In a recent article, PhysOrg.com reports that a team of computer scientists at Brown University has developed Drawing on Air, a haptic-aided interface to help artists to create 3D illustrations while wearing a virtual reality mask. 'The technique introduces two new strategies, using one hand or two hands, to give artists the tools they need for drawing different types of curves, and for viewing and editing their work.' The researchers hope that these techniques will improve the precision with which scientists can interact with their 3D data using a computer. This also would help artists to illustrate complicated artistic, scientific, and medical subjects. Read more for several pictures made with this system.
You can see above "one view of a 3D line illustration of a bat in flight created with Drawing on Air. Three-dimensional input techniques inspired by tape drawing enable artists to create smooth controlled 3D lines, as we see in the wing bones, with far more precision than is possible with freehand 3D drawing. The inset picture is a zoomed-in view of the wing from a different angle, showing artistic use of line weight to highlight joint locations." (Credit: Brown University)
One of the researchers, Daniel Keeke, who is also an artist, did a series of works based on artistic anatomy in collaboration with a professor of illustration who teaches anatomical drawing. Each work was critiqued in VR from an artistic standpoint, and the direction for the next work was decided upon based on the critique and the goal of exploring the possibilities of the medium for representing complex natural forms." Two of these results are shown here: a bearded man (above) and a Swahili bride (below). If the bearded man is quite sculpted, the Swahili bride is created with minimal use of line. (Credit: Brown University)
But how the images above have been produced? "Drawing on Air uses a stereoscopic desktop display. A Phantom haptic device and 6-Degree-Of-Freedom (DOF) trackers are used for a two-handed input." (Credit: Brown University)
This project has been led by Daniel Keefe, a postdoc in computer science, Robert Zeleznik, a research director, and David Laidlaw, an associate professor of computer science. The three rsearchers are working at the Visualization Research Lab (VRL) which is headed by David Laidlaw.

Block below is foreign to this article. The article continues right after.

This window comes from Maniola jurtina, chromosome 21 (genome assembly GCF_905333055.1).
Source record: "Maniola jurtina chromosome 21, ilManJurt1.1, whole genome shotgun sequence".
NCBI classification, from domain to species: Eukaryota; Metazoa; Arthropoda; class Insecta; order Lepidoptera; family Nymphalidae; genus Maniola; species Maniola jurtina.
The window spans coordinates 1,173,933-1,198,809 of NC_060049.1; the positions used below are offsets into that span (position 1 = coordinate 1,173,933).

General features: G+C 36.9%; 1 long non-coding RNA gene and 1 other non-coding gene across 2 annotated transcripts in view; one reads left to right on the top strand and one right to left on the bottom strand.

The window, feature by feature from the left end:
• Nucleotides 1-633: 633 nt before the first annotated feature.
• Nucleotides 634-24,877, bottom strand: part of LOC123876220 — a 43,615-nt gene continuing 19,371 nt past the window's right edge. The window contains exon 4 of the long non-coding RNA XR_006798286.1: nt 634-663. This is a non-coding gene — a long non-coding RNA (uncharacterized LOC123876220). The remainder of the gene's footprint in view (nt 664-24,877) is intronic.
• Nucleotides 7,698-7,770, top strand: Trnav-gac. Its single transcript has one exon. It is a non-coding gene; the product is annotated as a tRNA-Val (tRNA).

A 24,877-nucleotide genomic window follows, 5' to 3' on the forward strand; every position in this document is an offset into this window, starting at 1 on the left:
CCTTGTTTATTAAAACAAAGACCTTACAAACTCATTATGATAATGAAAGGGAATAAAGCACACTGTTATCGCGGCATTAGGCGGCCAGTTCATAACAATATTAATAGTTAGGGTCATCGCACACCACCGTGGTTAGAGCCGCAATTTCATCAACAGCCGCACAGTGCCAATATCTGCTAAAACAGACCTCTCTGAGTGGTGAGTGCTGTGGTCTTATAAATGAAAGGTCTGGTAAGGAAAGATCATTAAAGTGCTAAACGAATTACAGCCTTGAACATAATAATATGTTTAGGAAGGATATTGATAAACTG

Now, let's look at the PhysOrg.com article for some short quotes, starting by one about the two-handed method. It is "based on the 'tape drawing' technique, which is a highly controlled, two-handed method for drawing in 2D. Artists hold a stylus in one hand for drawing and a tracker (hooked up to the virtual reality setup) in the other hand for defining the direction of the line. The artist coordinates the movement of both hands to examine the work from different angles and draw accordingly."
Apparently, if this method provides lots of control, it is difficult to learn and will be used by experts. This is why the researchers also developed a one-handed method. It "is easier to learn, and is also more appropriate for drawing circular shapes because the artist's arms don't need to cross. In the one-hand method, the artist defines the direction of the line and draws the line with the same hand. The researchers describe the drawing operation as a pen being dragged behind the artist’s stylus as if on a tow rope. This drag enables the user to establish a drawing direction before actually drawing."
PhysOrg.com adds that "in both versions, artists can stylize their curves while drawing by dynamically adjusting line thickness and color. Haptic effects enable artists to intuitively adjust line thickness by applying pressure against an imaginary 3D surface, making drawing in the air feel similar to pushing a paintbrush against paper. Artists can easily switch back and forth between the two variations, and can also edit their work with the system’s features."
For more information, this research work has recently been published in the IEEE Transactions on Visualization and Computer Graphics under the name "Drawing on Air: Input Techniques for Controlled 3D Line Illustration" (Volume 13, Number 5, Pages 1067-1081, September/October 2007). Here are two links to the abstract and to the full paper (PDF format, 14 pages, 9.89 MB), from which the above pictures have been extracted.
Sources: Lisa Zyga, PhysOrg.com, September 19, 2007; and various websites
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